As educators we face enormous stress in the classroom and in preparing for and following up after class. We are called upon to simultaneously teach specific curricula, meet testing standards, engage our students, and respond to them with care and sensitivity.
Learning to balance the emotional demands of teaching with other professional and personal pressures is central to the teacher’s art and vital to professional longevity. Dr. Amy is available in person and via the web to offer introductory lectures, in-service workshops, and six-week courses to teachers. Here, you will use the practice of mindfulness and the process of inquiry to explore the unique territory of teaching and the universal territory of life.
You will gain specific skills for reducing stress and cultivating health and well being
- You will practice applying these skills to occasionally overwhelming moments inside and outside the classroom.
- You will experience the proven benefits of mindfulness
- decreased burnout and compassion fatigue
- increased empathy and efficacy
- You will begin to appreciate how developing your own practice might allow you to introduce these essential skills to your students.
You may even discover grace amidst the chaos.
Finding Grace amidst the Chaos
- Do you find the combination of living, parenting, and working inside or outside of the home stressful?
- Does having loads of laundry, late office hours, a full schedule of enriching activities, or “D all of the above” make you feel irritable and a bit crazy?
- Do you find yourself thinking, “If only I were a better Mother/Father”?
- Would you like to minimize the effects of daily stress on you and your children?
- Would you like to find some grace amidst the chaos?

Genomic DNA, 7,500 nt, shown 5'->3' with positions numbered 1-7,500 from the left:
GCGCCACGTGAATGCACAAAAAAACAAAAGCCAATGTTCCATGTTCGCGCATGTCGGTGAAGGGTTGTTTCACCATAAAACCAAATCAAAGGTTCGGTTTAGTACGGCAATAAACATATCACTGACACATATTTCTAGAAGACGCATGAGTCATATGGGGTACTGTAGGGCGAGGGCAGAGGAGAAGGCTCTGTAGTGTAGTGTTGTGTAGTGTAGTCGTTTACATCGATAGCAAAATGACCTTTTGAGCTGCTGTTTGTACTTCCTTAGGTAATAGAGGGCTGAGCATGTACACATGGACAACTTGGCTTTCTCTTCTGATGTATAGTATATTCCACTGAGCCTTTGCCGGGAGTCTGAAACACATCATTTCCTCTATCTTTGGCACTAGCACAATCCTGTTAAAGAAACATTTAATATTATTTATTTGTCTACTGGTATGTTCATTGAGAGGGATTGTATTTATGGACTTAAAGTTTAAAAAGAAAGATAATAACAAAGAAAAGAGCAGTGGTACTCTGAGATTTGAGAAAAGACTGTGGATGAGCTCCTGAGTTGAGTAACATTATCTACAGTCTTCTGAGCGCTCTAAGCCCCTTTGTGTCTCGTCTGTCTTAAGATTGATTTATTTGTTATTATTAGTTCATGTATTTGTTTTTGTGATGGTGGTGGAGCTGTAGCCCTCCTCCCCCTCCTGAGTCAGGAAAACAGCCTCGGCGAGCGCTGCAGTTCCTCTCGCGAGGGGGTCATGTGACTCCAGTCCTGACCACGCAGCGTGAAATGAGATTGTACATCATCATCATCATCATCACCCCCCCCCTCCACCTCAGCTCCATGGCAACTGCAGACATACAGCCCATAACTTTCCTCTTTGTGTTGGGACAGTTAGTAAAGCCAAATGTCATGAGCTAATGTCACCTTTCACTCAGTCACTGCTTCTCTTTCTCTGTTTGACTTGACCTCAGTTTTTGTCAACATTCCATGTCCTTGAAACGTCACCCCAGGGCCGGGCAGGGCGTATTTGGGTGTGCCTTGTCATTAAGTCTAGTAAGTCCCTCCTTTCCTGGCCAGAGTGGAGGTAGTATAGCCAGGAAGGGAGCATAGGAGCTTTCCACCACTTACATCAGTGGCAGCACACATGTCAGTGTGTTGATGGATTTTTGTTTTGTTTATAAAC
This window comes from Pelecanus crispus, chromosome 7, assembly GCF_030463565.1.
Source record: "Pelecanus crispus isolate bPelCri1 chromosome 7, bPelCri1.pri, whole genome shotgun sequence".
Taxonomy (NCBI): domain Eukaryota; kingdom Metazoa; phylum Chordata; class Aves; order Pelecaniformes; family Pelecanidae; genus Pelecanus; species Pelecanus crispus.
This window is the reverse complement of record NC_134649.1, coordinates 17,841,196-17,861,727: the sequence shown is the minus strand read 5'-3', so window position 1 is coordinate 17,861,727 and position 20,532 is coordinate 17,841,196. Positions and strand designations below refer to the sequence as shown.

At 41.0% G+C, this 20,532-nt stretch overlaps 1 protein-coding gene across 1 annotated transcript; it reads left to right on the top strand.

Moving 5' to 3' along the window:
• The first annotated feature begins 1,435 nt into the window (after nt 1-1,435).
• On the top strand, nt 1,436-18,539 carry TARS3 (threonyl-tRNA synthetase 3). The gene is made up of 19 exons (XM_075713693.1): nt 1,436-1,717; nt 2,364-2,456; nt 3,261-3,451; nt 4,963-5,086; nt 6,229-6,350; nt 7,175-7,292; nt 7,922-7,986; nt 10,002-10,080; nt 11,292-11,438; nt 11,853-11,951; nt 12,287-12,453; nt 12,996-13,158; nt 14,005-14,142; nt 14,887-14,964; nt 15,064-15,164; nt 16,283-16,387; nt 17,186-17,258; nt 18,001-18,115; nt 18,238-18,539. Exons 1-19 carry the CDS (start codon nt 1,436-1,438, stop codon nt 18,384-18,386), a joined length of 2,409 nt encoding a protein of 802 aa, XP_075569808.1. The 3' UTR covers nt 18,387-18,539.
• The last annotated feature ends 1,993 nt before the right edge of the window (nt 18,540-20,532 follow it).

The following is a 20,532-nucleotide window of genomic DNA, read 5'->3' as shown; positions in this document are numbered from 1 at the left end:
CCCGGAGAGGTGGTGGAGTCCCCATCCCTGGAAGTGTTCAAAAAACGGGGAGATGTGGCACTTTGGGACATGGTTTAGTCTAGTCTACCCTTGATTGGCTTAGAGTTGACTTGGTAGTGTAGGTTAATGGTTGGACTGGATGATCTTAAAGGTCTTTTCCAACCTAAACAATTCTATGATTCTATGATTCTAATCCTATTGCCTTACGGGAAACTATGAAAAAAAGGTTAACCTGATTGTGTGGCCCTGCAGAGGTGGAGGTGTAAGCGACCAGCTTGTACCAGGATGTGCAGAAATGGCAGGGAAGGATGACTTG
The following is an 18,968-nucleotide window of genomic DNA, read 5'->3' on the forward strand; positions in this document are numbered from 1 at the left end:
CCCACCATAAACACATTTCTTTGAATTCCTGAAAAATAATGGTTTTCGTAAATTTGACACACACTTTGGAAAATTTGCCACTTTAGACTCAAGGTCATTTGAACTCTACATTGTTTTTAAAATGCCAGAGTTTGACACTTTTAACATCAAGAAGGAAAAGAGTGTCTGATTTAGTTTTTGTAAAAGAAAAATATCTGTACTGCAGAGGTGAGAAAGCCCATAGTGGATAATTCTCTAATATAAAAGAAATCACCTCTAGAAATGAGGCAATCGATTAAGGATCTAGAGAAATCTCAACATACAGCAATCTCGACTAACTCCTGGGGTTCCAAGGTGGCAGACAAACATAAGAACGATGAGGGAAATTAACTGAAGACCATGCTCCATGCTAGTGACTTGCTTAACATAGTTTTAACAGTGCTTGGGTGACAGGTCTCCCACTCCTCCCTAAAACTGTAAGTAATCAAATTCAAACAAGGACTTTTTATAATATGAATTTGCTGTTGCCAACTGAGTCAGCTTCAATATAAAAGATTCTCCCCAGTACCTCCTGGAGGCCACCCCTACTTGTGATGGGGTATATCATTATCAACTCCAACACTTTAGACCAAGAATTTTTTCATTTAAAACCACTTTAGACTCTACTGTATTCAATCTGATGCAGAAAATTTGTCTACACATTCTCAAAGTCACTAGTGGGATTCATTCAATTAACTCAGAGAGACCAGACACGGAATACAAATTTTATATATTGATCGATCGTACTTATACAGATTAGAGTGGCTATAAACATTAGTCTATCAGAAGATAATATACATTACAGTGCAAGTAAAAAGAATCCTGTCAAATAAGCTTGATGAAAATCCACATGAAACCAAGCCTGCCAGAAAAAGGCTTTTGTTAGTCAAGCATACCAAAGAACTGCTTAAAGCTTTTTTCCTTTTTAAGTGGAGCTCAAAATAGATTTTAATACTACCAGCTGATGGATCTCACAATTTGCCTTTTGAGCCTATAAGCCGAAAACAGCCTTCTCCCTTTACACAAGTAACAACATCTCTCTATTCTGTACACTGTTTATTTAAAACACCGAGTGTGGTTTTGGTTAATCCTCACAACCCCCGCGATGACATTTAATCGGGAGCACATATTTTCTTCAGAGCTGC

Becoming familiar with the Still Quiet Place within yourself is an ideal antidote to the stresses of life in the 21st century. Together, we will use the practice of mindfulness and the process of inquiry to explore the delightful and crazy-making territory of parenting. We will apply these skills to the complex, sometimes overwhelming responsibilities of daily life with children, and learn to cultivate grace amidst the chaos.
Below are a few mindfulness exercises you can try with your children at home.
Adults, children and adolescents committed to enhancing their health through healing of the body, mind, and spirit will benefit from holistic medical care with Dr. Amy.
What is holistic medical care?
- It sees each person as a whole and unique human being rather than as a disease.
- It recognizes that each person has a natural capacity for well being. This capacity can be called upon and nurtured when facing the daily stresses of modern life and when confronting the more extreme challenges of illness and crisis.
- It nourishes health on all levels: physical, mental, emotional, social, and spiritual.
- It acknowledges that health is created within the context of a person’s life and that relationships, community, work, financial circumstances, and that a sense of connection or isolation, joy or lack of fulfillment, can either enhance health or contribute to illness.
- It is a process of partnership in which the patient is the expert on her/his body, and the provider serves the patient with compassion and excellence.
- Is truly integrative, combining the best of conventional modern medicine and “alternative” medicine.
You (or your loved ones) may benefit from holistic medical care if you or (they) are living with:
- PMS (prefer to use herbs or bio-identical hormones)
- Menopause (prefer to use herbs or bio-identical hormones)
- Depression, including postpartum depression (prefer to use mindfulness, amino acids and hormone balancing)
- Anxiety (prefer to use mindfulness, amino acids and hormone balancing)
- Intense anger